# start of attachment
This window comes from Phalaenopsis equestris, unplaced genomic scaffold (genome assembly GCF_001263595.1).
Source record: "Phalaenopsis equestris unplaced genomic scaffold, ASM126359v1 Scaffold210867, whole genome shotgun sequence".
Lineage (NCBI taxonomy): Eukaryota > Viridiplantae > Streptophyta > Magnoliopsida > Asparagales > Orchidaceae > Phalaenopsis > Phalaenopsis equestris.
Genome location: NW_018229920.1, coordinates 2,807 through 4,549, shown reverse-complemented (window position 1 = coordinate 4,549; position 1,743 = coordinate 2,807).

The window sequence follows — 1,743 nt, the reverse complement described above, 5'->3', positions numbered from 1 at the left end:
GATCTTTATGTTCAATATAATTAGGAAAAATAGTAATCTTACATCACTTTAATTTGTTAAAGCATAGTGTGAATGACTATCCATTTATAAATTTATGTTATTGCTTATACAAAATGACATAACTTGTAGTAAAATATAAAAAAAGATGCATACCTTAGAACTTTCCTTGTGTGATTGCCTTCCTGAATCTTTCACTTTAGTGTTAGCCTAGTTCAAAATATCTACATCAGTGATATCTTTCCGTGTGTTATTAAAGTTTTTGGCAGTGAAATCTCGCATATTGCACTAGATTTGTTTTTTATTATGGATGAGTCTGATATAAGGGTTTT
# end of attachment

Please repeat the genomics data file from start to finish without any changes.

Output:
This window comes from Phalaenopsis equestris, unplaced genomic scaffold (genome assembly GCF_001263595.1).
Source record: "Phalaenopsis equestris unplaced genomic scaffold, ASM126359v1 Scaffold210867, whole genome shotgun sequence".
Lineage (NCBI taxonomy): Eukaryota > Viridiplantae > Streptophyta > Magnoliopsida > Asparagales > Orchidaceae > Phalaenopsis > Phalaenopsis equestris.
Genome location: NW_018229920.1, coordinates 2,807 through 4,549, shown reverse-complemented (window position 1 = coordinate 4,549; position 1,743 = coordinate 2,807).

The window sequence follows — 1,743 nt, the reverse complement described above, 5'->3', positions numbered from 1 at the left end:
GATCTTTATGTTCAATATAATTAGGAAAAATAGTAATCTTACATCACTTTAATTTGTTAAAGCATAGTGTGAATGACTATCCATTTATAAATTTATGTTATTGCTTATACAAAATGACATAACTTGTAGTAAAATATAAAAAAAGATGCATACCTTAGAACTTTCCTTGTGTGATTGCCTTCCTGAATCTTTCACTTTAGTGTTAGCCTAGTTCAAAATATCTACATCAGTGATATCTTTCCGTGTGTTATTAAAGTTTTTGGCAGTGAAATCTCGCATATTGCACTAGATTTGTTTTTTATTATGGATGAGTCTGATATAAGGGTTTT